A fintech CEO is trying to raise more than $1 billion to fund bridge loans for startups impacted by the Silicon Valley Bank collapse

A fintech CEO is trying to raise more than $1 billion to fund bridge loans for startups impacted by the Silicon Valley Bank collapse
Brex CEO Henrique Dubugras.Kelly Sullivan/Getty Images
  • Brex CEO Henrique Dubugras is fundraising more than $1 billion in loans for startups affected by the SVB collapse.
  • Dubugras aims to give out loans as soon as next week so companies can make payroll.

Henrique Dubugras, CEO of the fintech company Brex, is working to pull together more than $1 billion in funds to provide bridge loans for startups affected by the Silicon Valley Bank collapse.

"As of yesterday, we've received $1.5 billion in requests from nearly 1,000 companies," a spokesperson for Brex told Insider. "We are trying to raise as much capital as we can."

The spokesperson told Insider the funds are intended to help startups make payroll next week and stay afloat while their money is tied up. Dubugras joins several other tech leaders who led fundraising efforts this weekend — including OpenAI CEO Sam Altman who reportedly gave six-figures to the CEO of Rad AI — after Silicon Valley Bank was shut down by regulators on Friday.

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"We are working quickly with third-party capital providers and Brex Asset Management to have emergency funds available to startups early next week," the spokesperson said.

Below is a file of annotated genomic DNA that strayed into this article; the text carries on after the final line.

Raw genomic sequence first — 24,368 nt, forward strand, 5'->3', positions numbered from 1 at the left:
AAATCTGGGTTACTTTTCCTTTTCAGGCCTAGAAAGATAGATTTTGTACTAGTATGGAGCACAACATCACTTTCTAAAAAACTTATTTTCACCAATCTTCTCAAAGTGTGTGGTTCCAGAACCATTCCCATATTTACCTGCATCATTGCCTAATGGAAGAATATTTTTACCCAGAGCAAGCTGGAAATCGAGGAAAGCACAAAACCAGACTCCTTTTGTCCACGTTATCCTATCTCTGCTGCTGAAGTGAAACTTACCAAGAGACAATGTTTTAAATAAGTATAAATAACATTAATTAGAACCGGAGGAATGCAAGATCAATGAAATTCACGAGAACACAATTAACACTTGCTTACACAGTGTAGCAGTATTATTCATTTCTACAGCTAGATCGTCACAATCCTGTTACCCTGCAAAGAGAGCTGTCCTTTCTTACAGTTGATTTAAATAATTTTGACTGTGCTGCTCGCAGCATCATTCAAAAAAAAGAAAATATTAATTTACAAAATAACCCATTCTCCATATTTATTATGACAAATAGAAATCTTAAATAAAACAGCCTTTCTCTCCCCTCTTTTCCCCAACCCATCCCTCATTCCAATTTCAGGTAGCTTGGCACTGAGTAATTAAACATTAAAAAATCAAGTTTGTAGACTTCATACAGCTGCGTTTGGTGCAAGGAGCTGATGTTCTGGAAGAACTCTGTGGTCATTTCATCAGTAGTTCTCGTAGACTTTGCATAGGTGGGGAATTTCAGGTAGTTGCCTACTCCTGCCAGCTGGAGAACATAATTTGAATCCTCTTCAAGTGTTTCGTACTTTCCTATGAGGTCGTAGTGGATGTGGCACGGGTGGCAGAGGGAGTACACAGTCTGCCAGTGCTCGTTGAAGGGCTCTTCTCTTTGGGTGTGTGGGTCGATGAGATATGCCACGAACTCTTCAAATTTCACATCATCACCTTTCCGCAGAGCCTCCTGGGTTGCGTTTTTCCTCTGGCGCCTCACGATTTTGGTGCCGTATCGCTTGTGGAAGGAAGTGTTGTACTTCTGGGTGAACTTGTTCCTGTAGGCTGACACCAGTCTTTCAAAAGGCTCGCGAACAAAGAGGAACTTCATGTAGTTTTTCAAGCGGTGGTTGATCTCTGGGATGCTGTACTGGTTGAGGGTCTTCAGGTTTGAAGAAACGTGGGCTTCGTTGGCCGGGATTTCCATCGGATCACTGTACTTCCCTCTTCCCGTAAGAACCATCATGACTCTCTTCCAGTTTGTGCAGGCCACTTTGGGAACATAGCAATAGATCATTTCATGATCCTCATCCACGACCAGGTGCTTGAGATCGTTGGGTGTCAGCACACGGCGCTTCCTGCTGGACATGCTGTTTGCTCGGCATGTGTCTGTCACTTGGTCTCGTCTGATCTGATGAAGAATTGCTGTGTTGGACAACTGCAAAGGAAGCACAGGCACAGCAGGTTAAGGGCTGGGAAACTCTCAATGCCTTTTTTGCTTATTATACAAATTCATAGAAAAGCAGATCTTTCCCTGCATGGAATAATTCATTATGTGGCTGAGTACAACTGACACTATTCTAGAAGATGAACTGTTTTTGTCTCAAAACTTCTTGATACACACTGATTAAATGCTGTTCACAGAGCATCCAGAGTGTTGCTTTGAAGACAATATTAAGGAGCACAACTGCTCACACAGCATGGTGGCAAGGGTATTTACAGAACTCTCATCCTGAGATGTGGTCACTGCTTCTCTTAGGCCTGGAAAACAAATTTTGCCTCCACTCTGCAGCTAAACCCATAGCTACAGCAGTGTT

Brex has not disclosed the terms of the loans, or how much money it has raised so far, TechCrunch reported. But Dubugras told the outlet he hopes any customers who take on loans will remain with Brex after the dust settles.


"The reason we're doing it is obviously we want to support a community, that's very important," Dubugras told TechCrunch. "The business reason we're doing this is because we'll fund these loans and our business accounts, and we hope people stay our customers right after that."

One major question facing the plan is fraud, and vetting the companies which have applied for bridge loans. In a statement to Insider, the Brex spokesperson said the company has a strong assessment process, while Dubugras told TechCrunch most of the requests appear to be from "real startups that had real businesses with real deposits."

"[T]here are verification processes in place to ensure there is no fraud," a spokesperson told Insider.

"Talk about a day I'll remember for the rest of my life," Dubugras tweeted Saturday.